A guest post by Sue Pelletier
If you teach—and it does not matter if we are talking adults, kids or dogs—one of the most important things is the comfort of your students. Now I am not talking comfort like a big chenille couch with an ottoman, although there is something to be said for that! By comfort, I mean that your students are comfortable in their space; they are comfortable to create art. Students of all ages (particularly if it is a group) should feel the space they are in is non-judgmental, conducive to taking risks and experimenting, a place where laughter is encouraged and dancing is fine. Ohhhh and cake, cake is fabulous! Art is You Art Retreats is well known for their cake. You go, you take an evening class or listen to a panel discussion, and there is cake. And I do not mean large sheet cake from the grocery store, although there is certainly nothing wrong with that. I am talking red-velvet-butter cream-frosting cake. Along with cake, you’ll find laughter, energy and spirit. There is a really good chance if you are an artist—beginner or experienced—you will find your tribe at one of these retreats.
I had the fortunate experience of teaching at a couple of their venues this year, one being Nashville, Tennessee (yeehaw!) and most recently, Stamford, Connecticut. One of my classes was called “The Art Case,” where students create a 3-D journal. Students had the option of working on a vintage suitcase or a canvas. The mission of this class is to encourage students to work on individual little snippets of paintings and then put them together in a cohesive way. I tend to work a lot like this with sections and layering. It seems less intimidating to me. Your paintbrush and your creativity jump around your piece as you are working on it.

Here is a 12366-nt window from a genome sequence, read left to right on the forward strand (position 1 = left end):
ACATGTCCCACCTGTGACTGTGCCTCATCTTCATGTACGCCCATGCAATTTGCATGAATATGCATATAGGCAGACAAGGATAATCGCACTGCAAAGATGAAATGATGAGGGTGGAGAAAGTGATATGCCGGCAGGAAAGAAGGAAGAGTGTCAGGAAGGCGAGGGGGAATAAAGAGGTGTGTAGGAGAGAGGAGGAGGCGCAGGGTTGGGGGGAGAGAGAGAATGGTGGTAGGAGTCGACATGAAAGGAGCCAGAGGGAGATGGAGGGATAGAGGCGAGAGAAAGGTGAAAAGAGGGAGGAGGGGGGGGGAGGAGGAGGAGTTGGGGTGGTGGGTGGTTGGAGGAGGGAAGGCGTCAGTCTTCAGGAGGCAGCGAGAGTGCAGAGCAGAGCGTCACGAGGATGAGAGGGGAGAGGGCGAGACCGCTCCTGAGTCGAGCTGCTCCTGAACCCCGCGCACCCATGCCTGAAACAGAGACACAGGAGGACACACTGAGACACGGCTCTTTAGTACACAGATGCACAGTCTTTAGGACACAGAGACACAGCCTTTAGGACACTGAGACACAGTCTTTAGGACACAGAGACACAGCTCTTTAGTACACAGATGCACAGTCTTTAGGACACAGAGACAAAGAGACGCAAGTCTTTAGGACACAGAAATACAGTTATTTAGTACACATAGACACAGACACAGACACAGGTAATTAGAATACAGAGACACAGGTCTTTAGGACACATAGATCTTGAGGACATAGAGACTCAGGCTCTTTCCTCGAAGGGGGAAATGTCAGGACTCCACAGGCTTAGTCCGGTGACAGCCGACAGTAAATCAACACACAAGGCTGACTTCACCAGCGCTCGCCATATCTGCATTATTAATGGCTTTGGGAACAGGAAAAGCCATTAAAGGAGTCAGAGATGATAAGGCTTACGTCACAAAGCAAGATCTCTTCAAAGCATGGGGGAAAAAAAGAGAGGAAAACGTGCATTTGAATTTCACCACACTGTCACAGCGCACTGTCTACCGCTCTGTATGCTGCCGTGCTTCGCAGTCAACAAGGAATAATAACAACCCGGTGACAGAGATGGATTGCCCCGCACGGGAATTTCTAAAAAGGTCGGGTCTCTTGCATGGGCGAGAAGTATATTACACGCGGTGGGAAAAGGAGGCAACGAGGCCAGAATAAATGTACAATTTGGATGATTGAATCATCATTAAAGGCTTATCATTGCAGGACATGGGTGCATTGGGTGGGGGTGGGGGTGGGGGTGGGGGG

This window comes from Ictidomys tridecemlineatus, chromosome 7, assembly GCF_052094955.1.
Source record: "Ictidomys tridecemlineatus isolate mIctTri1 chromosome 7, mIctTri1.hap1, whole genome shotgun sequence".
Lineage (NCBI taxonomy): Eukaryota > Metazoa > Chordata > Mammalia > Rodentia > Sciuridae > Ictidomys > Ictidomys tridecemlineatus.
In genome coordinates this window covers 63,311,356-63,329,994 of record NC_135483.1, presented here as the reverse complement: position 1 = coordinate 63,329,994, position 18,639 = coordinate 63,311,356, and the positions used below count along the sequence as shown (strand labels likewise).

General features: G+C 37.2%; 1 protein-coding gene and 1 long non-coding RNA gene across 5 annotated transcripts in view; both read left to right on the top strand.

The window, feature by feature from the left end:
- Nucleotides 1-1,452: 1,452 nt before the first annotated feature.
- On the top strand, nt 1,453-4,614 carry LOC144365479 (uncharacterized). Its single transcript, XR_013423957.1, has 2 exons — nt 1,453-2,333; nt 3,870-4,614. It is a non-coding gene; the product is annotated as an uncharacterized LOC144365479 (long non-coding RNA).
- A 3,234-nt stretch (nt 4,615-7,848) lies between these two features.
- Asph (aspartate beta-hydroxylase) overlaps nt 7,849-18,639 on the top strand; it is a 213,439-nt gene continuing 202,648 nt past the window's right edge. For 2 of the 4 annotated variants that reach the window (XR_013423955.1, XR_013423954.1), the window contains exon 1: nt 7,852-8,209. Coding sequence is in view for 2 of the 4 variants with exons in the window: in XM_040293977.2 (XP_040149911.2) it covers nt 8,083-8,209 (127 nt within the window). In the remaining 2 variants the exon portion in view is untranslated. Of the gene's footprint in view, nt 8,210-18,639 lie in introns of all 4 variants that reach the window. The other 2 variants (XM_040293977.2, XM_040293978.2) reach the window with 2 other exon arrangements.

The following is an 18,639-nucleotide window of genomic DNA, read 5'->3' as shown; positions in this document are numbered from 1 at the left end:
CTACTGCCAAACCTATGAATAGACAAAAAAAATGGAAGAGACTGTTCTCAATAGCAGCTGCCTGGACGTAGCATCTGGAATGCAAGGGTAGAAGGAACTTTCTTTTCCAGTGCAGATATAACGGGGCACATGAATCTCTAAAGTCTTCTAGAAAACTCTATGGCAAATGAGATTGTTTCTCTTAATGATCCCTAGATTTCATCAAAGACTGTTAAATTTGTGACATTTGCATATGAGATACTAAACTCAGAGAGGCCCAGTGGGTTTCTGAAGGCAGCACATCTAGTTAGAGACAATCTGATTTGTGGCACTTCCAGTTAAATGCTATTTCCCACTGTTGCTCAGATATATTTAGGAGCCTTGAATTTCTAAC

My class was with eight amazing woman—all ages and from all walks of life—with a common thread being their love to create and learn techniques. We began by playing with very loose simple images, using inks, modeling paste and layers of fabric. From there we began adding areas of color to our pieces. Simple blocks of color using acrylic paints, which we would later add water-based oil pastels to, to add depth. I love that some people choose to work on a canvas and others a small suitcase. Flexibility is key. The people working on canvas chose to work on a 16″ x 20″ canvas, which is one of my favorite sizes to work on. Once their small pieces or mini paintings were created, they layered with them like a puzzle, moving them around their substrate until they were pleased with the way their piece looked.
But back to the whole comfort thing. If you feel comfortable and safe in a non-judgmental zone, it is amazing what happens. People begin to get playful, experiment with their work, talk about their work and encourage others while they were working. Art retreats allow you to have an opportunity to create fearlessly amongst your tribe. As the students in my classes finish their pieces I am always amazed at how different they come out—same instruction, totally different vibes.
The photos here show some of my students’ work in my Art Case class. The group photo is part of the 72 women who took an evening class, as I did, at Art Is You, based on Loose Woman and the article in the fall Somerset Studio issue, as well as the Loose Woman stencils from Stencil Girl Products. The group shot is amazing to me because everyone’s work is so different. I think they were comfortable. It could have been the Marvin Gaye playing or the cake. Most likely it was both.
Please visit Sue Pelletier at her blog at www.suepelletierlaughpaint.com where she banters about life and art, and has online classes encouraging RAW and LOOSE PAINTING. Find her on Facebook as Sue Pelletier Art.
You might also enjoy Stencil Girl: Mixed Media Techniques for Making and Using Stencils by Mary Beth Shaw.
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